This week has been a big one for wearable technology, with the formal announcement Monday of Fitbit’s (FIT) “Ionic” smartwatch, followed by new gadgets from Garmin (GRMN) and Samsung Electronics (005930KS), all of which is being chronicled by Raymond James analyst Tavis McCourt.
Throw into the mix a planned media event by Apple (AAPL) at its new Cupertino space ship campus on September 12th; that event could reveal an update to the Apple Watch, which various outlets have speculated will add stand-alone wireless data to free the watch from dependence on the iPhone.
McCourt, who was bullish earlier this week about Fitbit’s prospects, today reflects on the Garmin and Samsung introductions, which took place at one of the largest annual electronics trade shows, IFA, taking place in Berlin.
His overall point, as with Fitbit, is that there’s plenty of room for all the vendors to take share from traditional watches, especially as Alphabet’s (GOOGL) Google’s “Android Wear” software has failed to ignite sales of the non-Apple smartwatches.
The true available market for non-Chinese vendors is a bit over 50 million units annually, growing y/y, and with meaningful ASP increases as the market moves up from basic activity trackers to smartwatches. The overall watch market remains a 350-400 million unit market with ~100 million of these sold for over $150, so if these smartwatches can continue to take share from traditional watch vendors, there is plenty of room for many to be successful. The strategic opening for all but Apple is that Androidwear devices have been disappointing to date, and so for the vast majority of the world that does not use iPhones, there exists a meaningful opportunity for the time being.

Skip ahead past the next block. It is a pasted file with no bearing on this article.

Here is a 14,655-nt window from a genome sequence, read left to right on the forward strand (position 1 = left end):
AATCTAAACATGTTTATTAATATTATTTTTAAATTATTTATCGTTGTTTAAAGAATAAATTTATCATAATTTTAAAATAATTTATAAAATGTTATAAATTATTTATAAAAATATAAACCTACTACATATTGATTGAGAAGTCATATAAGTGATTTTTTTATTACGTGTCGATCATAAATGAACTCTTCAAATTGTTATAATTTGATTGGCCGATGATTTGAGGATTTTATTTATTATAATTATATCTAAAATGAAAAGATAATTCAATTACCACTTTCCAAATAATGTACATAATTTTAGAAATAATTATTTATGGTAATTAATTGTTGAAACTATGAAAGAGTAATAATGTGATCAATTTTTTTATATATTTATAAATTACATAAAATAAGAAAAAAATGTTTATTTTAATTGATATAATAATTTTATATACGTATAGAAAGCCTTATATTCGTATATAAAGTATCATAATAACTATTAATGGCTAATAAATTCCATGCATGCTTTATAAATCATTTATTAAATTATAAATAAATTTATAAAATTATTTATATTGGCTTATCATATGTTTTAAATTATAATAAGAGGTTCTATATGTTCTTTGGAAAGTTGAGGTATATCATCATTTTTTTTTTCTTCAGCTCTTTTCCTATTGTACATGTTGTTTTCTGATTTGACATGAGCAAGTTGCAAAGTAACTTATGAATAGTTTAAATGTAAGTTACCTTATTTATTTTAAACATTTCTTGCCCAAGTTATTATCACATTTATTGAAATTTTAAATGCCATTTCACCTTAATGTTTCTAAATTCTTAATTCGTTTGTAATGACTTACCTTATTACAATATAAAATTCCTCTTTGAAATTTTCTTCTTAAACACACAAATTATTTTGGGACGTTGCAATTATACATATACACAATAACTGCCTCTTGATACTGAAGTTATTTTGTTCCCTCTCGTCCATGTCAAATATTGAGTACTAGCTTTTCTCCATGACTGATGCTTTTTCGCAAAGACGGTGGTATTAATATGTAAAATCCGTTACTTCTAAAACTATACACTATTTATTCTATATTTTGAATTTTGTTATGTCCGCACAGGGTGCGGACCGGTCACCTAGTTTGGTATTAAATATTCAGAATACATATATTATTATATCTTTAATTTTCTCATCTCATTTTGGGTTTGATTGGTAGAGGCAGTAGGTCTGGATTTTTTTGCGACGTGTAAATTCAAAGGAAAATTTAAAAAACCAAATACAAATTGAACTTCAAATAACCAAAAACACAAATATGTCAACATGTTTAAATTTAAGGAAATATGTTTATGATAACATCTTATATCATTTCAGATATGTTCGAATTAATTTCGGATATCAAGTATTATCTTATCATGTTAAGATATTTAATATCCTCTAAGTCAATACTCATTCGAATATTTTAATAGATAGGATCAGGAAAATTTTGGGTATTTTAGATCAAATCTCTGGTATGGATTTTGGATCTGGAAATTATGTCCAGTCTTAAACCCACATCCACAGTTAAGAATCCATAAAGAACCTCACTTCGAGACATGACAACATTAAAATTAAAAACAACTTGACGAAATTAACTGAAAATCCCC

Among the announcements was an update to Samsung’s “Gear” line of smartwatches, the “Gear Sport,” a round-faced watch that comes in either a basic black finish or blue, with a variety of watch faces and wristbands to choose from. Samsung touts various health features of the device, including 60 pre-programmed workouts, and a swim app developed by swimsuit makers Speedo.
Writes McCourt, “We note that Samsung’s wearables, as one would expect, look great, but historically consumer reviews have been tepid due to software performance.”
“Whether Samsung can tackle this hurdle in this lineup remains to be seen.”
Garmin updated some fitness trackers in the “vivo” line, while adding a new model, the “vivosport.” It adds heart-rate tracking to the basic step counting, comes with a built-in GPS radio for measuring distance covered without a smartphone, and tracks the body’s stress.
McCourt’s assessment is that “overall, Garmin continues to move its ‘vivo’ product line upmarket, and is continuing to expand its form factor choices for a market in which most vendors offer only one form factor (usually a square face.)”
Therefore, “A meaningfully lengthened battery life on the Apple Watch 3 would, in our opinion, be a step towards more ubiquitous adoption.”